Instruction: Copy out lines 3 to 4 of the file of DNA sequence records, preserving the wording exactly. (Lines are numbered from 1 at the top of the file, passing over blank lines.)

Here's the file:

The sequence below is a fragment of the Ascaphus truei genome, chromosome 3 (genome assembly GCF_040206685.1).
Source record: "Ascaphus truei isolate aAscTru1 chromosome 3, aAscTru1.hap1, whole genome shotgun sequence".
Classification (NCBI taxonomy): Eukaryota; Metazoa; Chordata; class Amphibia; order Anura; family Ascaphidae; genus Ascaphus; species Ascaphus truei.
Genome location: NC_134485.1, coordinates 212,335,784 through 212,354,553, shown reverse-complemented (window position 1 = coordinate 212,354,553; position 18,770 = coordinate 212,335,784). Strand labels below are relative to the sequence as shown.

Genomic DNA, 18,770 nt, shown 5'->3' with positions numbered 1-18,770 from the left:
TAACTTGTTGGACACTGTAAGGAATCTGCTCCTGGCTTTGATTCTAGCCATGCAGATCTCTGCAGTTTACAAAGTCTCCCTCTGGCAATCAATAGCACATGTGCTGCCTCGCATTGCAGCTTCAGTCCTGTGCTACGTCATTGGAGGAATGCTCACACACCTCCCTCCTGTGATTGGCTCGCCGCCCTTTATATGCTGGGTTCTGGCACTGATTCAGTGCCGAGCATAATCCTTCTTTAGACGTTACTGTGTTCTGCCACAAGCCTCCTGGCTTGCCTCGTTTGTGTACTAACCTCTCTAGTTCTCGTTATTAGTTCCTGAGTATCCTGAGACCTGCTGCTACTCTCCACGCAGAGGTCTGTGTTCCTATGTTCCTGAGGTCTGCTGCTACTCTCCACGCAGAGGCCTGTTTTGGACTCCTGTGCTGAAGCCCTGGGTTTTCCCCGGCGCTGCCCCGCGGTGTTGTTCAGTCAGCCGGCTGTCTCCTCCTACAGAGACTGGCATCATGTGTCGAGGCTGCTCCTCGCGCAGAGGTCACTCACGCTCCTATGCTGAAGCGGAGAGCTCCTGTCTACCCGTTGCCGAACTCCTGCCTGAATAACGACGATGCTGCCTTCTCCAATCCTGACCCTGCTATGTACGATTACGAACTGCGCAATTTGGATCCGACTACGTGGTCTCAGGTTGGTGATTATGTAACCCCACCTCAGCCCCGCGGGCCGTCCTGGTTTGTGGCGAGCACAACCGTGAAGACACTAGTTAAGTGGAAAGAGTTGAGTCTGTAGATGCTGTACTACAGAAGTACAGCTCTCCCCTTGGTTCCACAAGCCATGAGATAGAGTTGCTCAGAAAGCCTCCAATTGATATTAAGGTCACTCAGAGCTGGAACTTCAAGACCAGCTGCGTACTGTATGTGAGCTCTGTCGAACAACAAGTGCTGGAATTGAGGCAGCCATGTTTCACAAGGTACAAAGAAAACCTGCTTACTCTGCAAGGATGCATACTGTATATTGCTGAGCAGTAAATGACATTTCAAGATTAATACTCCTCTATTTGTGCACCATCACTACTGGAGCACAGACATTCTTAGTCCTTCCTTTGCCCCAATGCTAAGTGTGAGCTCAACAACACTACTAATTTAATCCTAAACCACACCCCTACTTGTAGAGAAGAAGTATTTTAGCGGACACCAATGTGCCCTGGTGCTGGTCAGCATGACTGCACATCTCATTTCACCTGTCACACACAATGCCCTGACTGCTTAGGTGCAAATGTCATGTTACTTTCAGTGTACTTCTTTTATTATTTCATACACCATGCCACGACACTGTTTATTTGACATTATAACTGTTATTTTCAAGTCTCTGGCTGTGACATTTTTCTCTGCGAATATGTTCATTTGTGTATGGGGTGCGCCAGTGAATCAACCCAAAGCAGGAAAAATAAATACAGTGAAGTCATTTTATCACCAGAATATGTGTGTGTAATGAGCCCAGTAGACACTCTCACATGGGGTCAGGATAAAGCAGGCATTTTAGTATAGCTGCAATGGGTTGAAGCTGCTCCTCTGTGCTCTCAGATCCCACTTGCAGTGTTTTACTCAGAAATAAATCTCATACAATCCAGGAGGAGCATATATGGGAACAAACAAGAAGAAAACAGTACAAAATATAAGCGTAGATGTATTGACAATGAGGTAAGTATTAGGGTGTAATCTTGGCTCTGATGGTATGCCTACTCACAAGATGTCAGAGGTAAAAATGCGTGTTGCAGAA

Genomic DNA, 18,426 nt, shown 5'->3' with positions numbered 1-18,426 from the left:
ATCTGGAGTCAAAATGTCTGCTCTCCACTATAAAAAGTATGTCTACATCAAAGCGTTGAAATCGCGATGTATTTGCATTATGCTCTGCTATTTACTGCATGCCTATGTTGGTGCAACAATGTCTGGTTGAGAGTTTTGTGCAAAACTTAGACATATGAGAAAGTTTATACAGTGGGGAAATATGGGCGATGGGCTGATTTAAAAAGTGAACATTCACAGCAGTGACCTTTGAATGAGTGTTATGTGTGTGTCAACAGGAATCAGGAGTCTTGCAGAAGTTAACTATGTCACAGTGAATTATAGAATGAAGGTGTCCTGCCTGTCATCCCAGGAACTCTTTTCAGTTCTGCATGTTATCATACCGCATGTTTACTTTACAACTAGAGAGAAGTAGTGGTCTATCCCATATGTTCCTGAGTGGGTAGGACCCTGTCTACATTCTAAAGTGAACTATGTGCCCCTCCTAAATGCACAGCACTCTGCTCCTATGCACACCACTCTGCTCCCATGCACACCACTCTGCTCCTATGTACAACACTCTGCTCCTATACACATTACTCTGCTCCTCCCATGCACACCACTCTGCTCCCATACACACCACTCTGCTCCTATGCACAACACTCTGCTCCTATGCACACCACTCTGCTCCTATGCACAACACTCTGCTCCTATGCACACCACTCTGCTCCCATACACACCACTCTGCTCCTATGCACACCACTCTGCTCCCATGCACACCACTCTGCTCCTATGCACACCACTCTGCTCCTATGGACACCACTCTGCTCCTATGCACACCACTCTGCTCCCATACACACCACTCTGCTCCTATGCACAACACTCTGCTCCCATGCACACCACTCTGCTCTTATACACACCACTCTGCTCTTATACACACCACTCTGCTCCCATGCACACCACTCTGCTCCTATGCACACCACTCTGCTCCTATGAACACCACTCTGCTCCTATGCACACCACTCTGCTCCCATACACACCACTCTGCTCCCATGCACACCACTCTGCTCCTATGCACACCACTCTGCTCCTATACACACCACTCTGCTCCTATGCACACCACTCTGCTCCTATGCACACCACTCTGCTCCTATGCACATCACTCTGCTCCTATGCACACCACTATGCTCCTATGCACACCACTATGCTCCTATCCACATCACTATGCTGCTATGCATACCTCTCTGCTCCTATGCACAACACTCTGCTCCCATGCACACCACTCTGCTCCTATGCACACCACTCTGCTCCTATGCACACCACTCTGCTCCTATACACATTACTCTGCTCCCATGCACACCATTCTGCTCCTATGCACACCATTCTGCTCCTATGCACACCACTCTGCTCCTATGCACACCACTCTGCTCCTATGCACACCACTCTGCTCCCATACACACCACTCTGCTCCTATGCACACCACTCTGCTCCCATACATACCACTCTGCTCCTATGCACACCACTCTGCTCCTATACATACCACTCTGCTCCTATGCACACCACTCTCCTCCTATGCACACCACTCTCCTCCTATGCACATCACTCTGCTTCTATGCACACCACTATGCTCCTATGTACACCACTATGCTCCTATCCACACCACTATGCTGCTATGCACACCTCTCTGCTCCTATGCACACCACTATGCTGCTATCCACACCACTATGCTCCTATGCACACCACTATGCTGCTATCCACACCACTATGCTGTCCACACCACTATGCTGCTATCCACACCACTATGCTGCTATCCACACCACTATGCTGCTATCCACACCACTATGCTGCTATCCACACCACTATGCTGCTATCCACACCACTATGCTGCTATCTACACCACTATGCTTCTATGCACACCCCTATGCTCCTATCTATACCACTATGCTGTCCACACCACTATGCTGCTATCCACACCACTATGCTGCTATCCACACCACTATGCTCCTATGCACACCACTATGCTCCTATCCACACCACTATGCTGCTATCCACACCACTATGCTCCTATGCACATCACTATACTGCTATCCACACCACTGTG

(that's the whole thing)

Classification (NCBI taxonomy): Eukaryota; Metazoa; Chordata; class Amphibia; order Anura; family Ascaphidae; genus Ascaphus; species Ascaphus truei.
Genome location: NC_134485.1, coordinates 212,335,784 through 212,354,553, shown reverse-complemented (window position 1 = coordinate 212,354,553; position 18,770 = coordinate 212,335,784). Strand labels below are relative to the sequence as shown.